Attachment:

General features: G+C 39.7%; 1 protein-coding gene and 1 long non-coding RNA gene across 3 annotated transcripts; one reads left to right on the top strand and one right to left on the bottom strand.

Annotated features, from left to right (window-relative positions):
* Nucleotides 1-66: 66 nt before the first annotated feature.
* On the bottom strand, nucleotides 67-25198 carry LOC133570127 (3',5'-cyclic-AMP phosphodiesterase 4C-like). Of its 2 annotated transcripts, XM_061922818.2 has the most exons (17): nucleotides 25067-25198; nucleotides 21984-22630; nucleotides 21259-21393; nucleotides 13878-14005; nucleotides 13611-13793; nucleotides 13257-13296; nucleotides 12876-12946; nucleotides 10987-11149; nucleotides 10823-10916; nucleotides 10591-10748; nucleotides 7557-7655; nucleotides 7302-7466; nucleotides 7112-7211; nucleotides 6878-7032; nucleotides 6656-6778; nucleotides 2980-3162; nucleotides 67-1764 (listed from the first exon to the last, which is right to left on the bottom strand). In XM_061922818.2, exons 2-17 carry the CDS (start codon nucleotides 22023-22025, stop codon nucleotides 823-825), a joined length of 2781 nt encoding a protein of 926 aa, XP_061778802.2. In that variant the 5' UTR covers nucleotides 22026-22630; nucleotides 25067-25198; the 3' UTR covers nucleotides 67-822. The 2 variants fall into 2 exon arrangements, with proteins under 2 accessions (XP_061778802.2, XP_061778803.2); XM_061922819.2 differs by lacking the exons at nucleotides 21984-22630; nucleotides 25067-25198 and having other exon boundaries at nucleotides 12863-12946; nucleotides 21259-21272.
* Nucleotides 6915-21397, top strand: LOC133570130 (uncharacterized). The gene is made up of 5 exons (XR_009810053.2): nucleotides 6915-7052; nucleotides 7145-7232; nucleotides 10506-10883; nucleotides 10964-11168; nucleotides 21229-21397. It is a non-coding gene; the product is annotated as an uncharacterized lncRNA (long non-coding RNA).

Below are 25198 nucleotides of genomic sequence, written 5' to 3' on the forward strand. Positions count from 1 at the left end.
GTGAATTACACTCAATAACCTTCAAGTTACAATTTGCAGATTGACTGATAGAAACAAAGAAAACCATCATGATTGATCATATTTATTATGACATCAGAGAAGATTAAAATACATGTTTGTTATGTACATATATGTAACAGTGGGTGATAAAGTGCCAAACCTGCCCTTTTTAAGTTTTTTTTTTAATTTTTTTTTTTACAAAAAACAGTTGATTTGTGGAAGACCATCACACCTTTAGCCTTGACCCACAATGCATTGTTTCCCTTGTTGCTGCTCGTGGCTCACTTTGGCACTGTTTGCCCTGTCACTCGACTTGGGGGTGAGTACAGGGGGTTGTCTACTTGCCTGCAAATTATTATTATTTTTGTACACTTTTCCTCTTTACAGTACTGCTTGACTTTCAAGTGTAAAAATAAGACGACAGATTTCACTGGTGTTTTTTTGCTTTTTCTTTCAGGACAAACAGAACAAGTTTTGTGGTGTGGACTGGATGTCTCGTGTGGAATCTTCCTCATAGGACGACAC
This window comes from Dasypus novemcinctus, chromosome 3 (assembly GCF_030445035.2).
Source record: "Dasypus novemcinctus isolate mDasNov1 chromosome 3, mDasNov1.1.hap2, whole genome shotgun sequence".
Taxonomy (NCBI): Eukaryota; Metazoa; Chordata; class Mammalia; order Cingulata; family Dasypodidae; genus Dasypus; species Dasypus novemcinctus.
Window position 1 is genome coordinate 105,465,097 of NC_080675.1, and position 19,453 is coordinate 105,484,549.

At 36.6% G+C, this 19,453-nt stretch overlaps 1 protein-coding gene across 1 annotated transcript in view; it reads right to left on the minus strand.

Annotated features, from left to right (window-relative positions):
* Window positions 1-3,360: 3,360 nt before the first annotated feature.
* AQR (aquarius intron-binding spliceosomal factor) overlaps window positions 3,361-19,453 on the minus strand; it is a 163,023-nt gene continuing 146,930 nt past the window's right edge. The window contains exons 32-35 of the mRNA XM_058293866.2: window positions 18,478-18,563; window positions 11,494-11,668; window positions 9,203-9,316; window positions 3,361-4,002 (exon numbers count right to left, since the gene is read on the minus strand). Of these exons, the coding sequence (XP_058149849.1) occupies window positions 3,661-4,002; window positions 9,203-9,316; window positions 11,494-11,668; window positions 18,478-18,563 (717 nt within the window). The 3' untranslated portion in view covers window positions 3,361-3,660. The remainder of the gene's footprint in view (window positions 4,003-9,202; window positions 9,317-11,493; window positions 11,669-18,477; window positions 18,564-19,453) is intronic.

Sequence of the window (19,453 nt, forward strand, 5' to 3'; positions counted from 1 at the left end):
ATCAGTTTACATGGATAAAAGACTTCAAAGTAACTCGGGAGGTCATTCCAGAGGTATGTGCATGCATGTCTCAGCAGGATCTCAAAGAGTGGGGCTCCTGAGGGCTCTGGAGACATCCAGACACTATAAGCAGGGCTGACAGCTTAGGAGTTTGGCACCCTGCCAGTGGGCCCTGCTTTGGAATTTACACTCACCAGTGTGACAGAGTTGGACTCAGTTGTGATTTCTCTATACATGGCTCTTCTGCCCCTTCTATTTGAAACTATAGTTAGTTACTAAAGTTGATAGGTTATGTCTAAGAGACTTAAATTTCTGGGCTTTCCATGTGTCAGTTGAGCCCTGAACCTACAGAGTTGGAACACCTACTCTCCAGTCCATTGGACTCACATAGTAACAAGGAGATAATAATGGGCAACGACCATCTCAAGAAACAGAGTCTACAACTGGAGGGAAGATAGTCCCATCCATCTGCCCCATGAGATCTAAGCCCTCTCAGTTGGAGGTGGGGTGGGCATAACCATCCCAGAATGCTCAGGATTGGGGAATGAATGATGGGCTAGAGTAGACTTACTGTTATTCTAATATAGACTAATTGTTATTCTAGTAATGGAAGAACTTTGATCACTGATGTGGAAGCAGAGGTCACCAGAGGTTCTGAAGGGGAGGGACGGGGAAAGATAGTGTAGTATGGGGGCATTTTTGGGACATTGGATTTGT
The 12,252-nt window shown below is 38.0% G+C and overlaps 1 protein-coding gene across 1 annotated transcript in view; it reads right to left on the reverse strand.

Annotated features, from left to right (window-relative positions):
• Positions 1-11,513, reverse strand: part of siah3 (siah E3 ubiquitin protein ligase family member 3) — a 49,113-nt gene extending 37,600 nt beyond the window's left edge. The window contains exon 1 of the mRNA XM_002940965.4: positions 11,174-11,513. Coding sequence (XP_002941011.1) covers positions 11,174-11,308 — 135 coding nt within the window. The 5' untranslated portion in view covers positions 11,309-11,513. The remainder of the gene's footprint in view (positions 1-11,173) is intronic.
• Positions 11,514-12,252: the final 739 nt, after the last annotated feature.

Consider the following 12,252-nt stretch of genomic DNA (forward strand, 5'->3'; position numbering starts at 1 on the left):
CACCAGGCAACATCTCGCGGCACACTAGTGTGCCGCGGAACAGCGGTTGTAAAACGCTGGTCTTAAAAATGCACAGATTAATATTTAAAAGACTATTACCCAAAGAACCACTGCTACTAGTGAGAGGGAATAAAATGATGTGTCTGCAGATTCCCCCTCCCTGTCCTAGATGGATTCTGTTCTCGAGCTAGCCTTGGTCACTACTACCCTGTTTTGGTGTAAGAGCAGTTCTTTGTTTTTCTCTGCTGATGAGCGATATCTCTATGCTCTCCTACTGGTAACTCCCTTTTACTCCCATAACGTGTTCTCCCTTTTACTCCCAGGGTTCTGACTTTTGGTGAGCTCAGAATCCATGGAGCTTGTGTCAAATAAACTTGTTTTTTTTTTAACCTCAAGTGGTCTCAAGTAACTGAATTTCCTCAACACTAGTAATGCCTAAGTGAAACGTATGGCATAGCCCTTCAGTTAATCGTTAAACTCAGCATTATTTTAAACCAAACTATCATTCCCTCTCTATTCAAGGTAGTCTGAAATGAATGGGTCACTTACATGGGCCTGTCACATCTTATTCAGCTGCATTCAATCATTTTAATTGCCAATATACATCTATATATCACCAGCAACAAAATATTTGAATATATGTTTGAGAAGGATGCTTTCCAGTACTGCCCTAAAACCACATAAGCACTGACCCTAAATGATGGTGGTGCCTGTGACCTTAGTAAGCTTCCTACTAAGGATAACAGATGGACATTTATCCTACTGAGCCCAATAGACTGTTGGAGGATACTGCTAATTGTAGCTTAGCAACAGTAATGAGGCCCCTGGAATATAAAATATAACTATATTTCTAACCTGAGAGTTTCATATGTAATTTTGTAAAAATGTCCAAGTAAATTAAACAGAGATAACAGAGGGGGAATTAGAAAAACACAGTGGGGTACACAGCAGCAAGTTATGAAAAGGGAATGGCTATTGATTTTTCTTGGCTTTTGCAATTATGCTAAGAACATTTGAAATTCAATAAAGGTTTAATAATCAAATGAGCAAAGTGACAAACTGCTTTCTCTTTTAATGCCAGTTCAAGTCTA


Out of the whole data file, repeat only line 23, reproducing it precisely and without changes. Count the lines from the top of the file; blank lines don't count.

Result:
CACCAGGCAACATCTCGCGGCACACTAGTGTGCCGCGGAACAGCGGTTGTAAAACGCTGGTCTTAAAAATGCACAGATTAATATTTAAAAGACTATTACCCAAAGAACCACTGCTACTAGTGAGAGGGAATAAAATGATGTGTCTGCAGATTCCCCCTCCCTGTCCTAGATGGATTCTGTTCTCGAGCTAGCCTTGGTCACTACTACCCTGTTTTGGTGTAAGAGCAGTTCTTTGTTTTTCTCTGCTGATGAGCGATATCTCTATGCTCTCCTACTGGTAACTCCCTTTTACTCCCATAACGTGTTCTCCCTTTTACTCCCAGGGTTCTGACTTTTGGTGAGCTCAGAATCCATGGAGCTTGTGTCAAATAAACTTGTTTTTTTTTTAACCTCAAGTGGTCTCAAGTAACTGAATTTCCTCAACACTAGTAATGCCTAAGTGAAACGTATGGCATAGCCCTTCAGTTAATCGTTAAACTCAGCATTATTTTAAACCAAACTATCATTCCCTCTCTATTCAAGGTAGTCTGAAATGAATGGGTCACTTACATGGGCCTGTCACATCTTATTCAGCTGCATTCAATCATTTTAATTGCCAATATACATCTATATATCACCAGCAACAAAATATTTGAATATATGTTTGAGAAGGATGCTTTCCAGTACTGCCCTAAAACCACATAAGCACTGACCCTAAATGATGGTGGTGCCTGTGACCTTAGTAAGCTTCCTACTAAGGATAACAGATGGACATTTATCCTACTGAGCCCAATAGACTGTTGGAGGATACTGCTAATTGTAGCTTAGCAACAGTAATGAGGCCCCTGGAATATAAAATATAACTATATTTCTAACCTGAGAGTTTCATATGTAATTTTGTAAAAATGTCCAAGTAAATTAAACAGAGATAACAGAGGGGGAATTAGAAAAACACAGTGGGGTACACAGCAGCAAGTTATGAAAAGGGAATGGCTATTGATTTTTCTTGGCTTTTGCAATTATGCTAAGAACATTTGAAATTCAATAAAGGTTTAATAATCAAATGAGCAAAGTGACAAACTGCTTTCTCTTTTAATGCCAGTTCAAGTCTA